Average velocity is defined as the displacement (∆x) divided by the time intervals (∆t) in which the displacement occurs. | Instantaneous velocity is the rate of change of position for a time interval which is very small, i.e. almost zero. |

Average velocity is calculated by dividing the rate of displacement by the time elapsed. | Instantaneous velocity is calculated by dividing displacement by time at that instant. |

If Jack took a total of 1 hour to travel 10 km from his house to school, then his average velocity will be 10 km/hr. | In Jack’s case, on his way to school, while he is sitting and waiting for the train to pass, his instantaneous velocity will be zero. Though the instantaneous velocity was zero for a small part of the journey, the average velocity will not be zero. |

## Acceleration

The rate of change of velocity is called acceleration. It is a vector quantity. In non-uniform motion, velocity varies with time, i.e., the change in velocity is not 0. It is denoted by “a”

Acceleration = Change in Velocity / Time

(OR)a=v−ut

Where t (time taken), v (final velocity) and u (initial velocity).

## Motion Visualised

**Distance-Time Graph**

- Distance-Time graphs show the change in the position of an object with respect to time.
- Linear variation = uniform motion and non-linear variations imply non-uniform motion
- The slope gives us speed

- OA implies uniform motion with constant speed as the slope is constant
- AB implies the body is at rest as the slope is zero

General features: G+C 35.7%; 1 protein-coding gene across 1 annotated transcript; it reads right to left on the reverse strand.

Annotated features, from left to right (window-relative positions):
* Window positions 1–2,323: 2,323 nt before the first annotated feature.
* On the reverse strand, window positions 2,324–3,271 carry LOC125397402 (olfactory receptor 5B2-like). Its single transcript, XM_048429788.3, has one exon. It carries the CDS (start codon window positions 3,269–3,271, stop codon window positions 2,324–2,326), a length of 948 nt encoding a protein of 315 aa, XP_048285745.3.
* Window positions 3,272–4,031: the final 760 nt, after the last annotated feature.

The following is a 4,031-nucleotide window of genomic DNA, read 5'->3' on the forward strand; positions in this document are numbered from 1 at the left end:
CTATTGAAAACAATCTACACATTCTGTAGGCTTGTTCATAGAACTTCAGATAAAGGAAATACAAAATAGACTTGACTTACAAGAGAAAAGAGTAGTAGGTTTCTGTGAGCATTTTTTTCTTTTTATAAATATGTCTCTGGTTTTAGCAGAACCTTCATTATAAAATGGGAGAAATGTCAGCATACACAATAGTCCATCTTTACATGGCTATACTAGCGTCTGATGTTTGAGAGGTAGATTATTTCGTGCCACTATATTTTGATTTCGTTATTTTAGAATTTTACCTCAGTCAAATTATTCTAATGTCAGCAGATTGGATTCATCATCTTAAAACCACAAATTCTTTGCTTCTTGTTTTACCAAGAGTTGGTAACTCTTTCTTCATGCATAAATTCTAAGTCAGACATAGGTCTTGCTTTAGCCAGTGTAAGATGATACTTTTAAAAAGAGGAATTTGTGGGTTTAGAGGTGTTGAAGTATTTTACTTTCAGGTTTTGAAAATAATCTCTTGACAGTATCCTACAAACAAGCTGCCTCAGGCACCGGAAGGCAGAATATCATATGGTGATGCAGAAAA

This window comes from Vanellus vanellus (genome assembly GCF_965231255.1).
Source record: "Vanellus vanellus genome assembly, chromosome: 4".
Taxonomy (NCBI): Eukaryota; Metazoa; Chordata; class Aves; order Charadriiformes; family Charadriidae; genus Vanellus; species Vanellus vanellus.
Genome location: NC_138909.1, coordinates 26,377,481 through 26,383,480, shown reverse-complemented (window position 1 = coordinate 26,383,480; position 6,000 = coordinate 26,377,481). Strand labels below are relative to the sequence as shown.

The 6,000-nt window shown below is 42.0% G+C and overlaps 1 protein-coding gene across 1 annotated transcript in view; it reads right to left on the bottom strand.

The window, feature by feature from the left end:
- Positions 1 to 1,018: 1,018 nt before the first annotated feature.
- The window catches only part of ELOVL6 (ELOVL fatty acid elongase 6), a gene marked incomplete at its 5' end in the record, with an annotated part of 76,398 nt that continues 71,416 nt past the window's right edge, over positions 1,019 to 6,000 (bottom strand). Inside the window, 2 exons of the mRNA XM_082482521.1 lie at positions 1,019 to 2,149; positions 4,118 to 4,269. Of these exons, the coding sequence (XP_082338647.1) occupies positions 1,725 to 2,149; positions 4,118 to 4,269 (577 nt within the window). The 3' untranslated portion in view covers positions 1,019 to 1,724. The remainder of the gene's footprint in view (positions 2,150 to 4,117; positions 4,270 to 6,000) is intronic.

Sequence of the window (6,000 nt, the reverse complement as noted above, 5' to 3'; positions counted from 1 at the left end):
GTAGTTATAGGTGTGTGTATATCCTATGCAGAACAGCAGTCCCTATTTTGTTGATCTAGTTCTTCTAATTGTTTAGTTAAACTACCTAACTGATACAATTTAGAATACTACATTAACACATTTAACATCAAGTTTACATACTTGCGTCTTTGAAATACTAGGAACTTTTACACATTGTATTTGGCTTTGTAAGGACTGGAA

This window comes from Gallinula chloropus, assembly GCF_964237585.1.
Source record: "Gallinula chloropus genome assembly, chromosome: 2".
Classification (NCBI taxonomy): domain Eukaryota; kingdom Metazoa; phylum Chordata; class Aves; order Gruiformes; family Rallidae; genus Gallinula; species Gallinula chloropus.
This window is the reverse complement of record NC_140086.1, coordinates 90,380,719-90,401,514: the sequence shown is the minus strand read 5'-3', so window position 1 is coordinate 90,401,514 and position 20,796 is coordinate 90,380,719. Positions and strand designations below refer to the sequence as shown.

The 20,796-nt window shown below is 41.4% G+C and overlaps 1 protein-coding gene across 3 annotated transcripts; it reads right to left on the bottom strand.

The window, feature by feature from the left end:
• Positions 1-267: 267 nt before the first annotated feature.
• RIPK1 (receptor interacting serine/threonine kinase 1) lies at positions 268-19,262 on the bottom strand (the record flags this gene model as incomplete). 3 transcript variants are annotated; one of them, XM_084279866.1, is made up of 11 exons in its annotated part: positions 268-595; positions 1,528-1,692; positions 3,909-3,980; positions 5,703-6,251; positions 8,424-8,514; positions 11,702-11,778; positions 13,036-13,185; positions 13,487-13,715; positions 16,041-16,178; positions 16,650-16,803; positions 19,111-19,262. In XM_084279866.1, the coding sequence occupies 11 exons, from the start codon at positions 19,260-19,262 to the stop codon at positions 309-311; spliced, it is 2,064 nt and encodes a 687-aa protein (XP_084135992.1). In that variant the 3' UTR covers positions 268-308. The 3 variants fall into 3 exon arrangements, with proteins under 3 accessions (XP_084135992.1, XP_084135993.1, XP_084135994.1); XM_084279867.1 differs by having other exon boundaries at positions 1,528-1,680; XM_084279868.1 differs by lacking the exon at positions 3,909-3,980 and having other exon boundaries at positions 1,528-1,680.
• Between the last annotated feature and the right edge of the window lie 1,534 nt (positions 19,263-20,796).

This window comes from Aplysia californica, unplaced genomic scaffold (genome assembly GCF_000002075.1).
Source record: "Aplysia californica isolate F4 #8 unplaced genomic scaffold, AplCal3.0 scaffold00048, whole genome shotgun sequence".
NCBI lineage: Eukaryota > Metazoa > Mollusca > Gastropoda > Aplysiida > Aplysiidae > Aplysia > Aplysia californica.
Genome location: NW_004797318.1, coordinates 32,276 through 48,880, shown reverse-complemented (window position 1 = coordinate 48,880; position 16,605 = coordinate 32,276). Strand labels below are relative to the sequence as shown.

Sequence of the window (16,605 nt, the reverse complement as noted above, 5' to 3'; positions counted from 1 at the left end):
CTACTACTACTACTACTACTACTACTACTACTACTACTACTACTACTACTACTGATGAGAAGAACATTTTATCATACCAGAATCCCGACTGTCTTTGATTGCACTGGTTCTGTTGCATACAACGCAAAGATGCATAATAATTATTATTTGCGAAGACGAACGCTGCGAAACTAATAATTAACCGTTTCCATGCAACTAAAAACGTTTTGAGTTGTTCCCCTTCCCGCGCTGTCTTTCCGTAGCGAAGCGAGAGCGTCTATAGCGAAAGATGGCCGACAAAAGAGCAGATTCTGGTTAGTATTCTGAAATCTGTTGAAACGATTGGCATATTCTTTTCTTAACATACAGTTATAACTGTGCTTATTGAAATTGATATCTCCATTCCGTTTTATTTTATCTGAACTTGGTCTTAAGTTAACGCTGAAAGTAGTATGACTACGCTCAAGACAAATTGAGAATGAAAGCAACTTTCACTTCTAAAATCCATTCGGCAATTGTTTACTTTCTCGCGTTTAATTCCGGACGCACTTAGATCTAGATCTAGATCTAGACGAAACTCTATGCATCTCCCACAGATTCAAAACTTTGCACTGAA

- B to C is a non-uniform motion

**Velocity-Time Graph**

- Velocity-Time graphs show the change in velocity with respect to time.
- Slope gives acceleration
- The area under the curve gives displacement
- Line parallel to x-axis implies constant velocity-

OA = constant acceleration, AB = constant velocity, BC = constant retardation

## Equations of Motion

The motion of an object moving at uniform acceleration can be described with the help of three equations, namely

(i) v = u + at

(ii) v^{2} – u^{2} = 2as

(iii) s = ut + (1/2)at^{2}

where u is the initial velocity, v is the final velocity, t is the time, a is the acceleration and s is the displacement.

**Derivation of Velocity-Time Relation by Graphical Method**

A body starts with some initial non-zero velocity at A and goes to B with constant acceleration a.

From the graph BD = v (final velocity) – DC = u (initial velocity)…………..(eq 1).

BD = BC – DC……………..(*eq 2*).Weknowaccelerationa=slope=BDADorAD=OC=t(timetakentoreachpointB)

.

Therefore BD = at………………….(eq 3).

Substitute everything we get: at = v – u.

Rearrange to get v = u + at.

**Derivation of Position-Time Relation by Graphical Method**

A body starts with some initial non-zero velocity at A and goes to B with constant acceleration a

Area under the graph gives Displacement as follows:A(ΔABD)+A(OADC)=12(AD×BD)+(OA×OC)….eqn(1)

OA = u , OC = t and BD = at

Substituting in (eq 1) we get s=ut+12at2

**Derivation of Position-Velocity Relation by Graphical Method**

A body starts with some initial non-zero velocity at A and goes to B with constant acceleration a

Displacement covered will be the area under the curve which is the trapezium OABC.

We know the area of trapezium is s=(OA+BC)2∗OC

OA = u and BC = v and OC = tTherefore,s=(v+u)2∗t……………(eq1)Wealsoknowthatt=(v−u)a……………..(eq2)

Substitute (eq 2) in (eq 1) and arrange to get

v^{2}−u^{2}=2as

## Uniform Circular Motion

**Uniform Circular Motion**

- If an object moves in a circular path with uniform speed, its motion is called uniform circular motion.
- Velocity changes as direction keeps changing.
- Acceleration is constant.
- The uniform circular velocity is given by the following formula:v=2rt

### Uniform Circular Motion Examples

- The motion of artificial satellites around the Earth is an example of uniform circular motion.
- The motion of electrons around its nucleus.
- The motion of blades of the windmills.
- The tip of the second hand of a watch with a circular dial shows uniform circular motion.